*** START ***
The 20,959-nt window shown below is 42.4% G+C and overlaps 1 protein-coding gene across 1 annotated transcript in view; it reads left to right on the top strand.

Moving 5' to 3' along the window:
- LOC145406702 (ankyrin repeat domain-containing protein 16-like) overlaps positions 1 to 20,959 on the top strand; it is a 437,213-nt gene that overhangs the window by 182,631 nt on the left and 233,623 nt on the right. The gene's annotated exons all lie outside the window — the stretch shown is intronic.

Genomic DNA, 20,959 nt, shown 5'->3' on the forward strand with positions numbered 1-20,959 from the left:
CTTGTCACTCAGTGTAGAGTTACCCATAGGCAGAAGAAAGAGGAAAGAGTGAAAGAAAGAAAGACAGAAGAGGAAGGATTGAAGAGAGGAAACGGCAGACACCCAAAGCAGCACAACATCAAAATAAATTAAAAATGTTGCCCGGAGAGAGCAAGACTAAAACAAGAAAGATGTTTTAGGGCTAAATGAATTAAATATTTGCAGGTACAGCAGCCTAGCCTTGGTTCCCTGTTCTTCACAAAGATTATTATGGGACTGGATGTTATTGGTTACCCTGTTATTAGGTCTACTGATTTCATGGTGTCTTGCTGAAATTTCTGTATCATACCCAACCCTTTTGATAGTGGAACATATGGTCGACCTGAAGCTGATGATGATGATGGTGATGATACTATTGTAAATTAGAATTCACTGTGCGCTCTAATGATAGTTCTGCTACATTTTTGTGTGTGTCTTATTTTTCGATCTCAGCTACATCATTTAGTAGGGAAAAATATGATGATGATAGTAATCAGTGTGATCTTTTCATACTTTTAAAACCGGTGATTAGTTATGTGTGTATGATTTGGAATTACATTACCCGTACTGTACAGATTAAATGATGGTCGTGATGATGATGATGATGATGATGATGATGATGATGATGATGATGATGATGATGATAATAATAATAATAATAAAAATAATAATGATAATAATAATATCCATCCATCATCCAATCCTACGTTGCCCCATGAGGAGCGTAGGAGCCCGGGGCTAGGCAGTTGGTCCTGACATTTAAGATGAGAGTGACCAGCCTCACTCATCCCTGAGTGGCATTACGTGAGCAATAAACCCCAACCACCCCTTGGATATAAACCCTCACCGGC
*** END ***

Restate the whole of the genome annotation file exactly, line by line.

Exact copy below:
The 20,959-nt window shown below is 42.4% G+C and overlaps 1 protein-coding gene across 1 annotated transcript in view; it reads left to right on the top strand.

Moving 5' to 3' along the window:
- LOC145406702 (ankyrin repeat domain-containing protein 16-like) overlaps positions 1 to 20,959 on the top strand; it is a 437,213-nt gene that overhangs the window by 182,631 nt on the left and 233,623 nt on the right. The gene's annotated exons all lie outside the window — the stretch shown is intronic.

Genomic DNA, 20,959 nt, shown 5'->3' on the forward strand with positions numbered 1-20,959 from the left:
CTTGTCACTCAGTGTAGAGTTACCCATAGGCAGAAGAAAGAGGAAAGAGTGAAAGAAAGAAAGACAGAAGAGGAAGGATTGAAGAGAGGAAACGGCAGACACCCAAAGCAGCACAACATCAAAATAAATTAAAAATGTTGCCCGGAGAGAGCAAGACTAAAACAAGAAAGATGTTTTAGGGCTAAATGAATTAAATATTTGCAGGTACAGCAGCCTAGCCTTGGTTCCCTGTTCTTCACAAAGATTATTATGGGACTGGATGTTATTGGTTACCCTGTTATTAGGTCTACTGATTTCATGGTGTCTTGCTGAAATTTCTGTATCATACCCAACCCTTTTGATAGTGGAACATATGGTCGACCTGAAGCTGATGATGATGATGGTGATGATACTATTGTAAATTAGAATTCACTGTGCGCTCTAATGATAGTTCTGCTACATTTTTGTGTGTGTCTTATTTTTCGATCTCAGCTACATCATTTAGTAGGGAAAAATATGATGATGATAGTAATCAGTGTGATCTTTTCATACTTTTAAAACCGGTGATTAGTTATGTGTGTATGATTTGGAATTACATTACCCGTACTGTACAGATTAAATGATGGTCGTGATGATGATGATGATGATGATGATGATGATGATGATGATGATGATGATGATGATAATAATAATAATAATAAAAATAATAATGATAATAATAATATCCATCCATCATCCAATCCTACGTTGCCCCATGAGGAGCGTAGGAGCCCGGGGCTAGGCAGTTGGTCCTGACATTTAAGATGAGAGTGACCAGCCTCACTCATCCCTGAGTGGCATTACGTGAGCAATAAACCCCAACCACCCCTTGGATATAAACCCTCACCGGC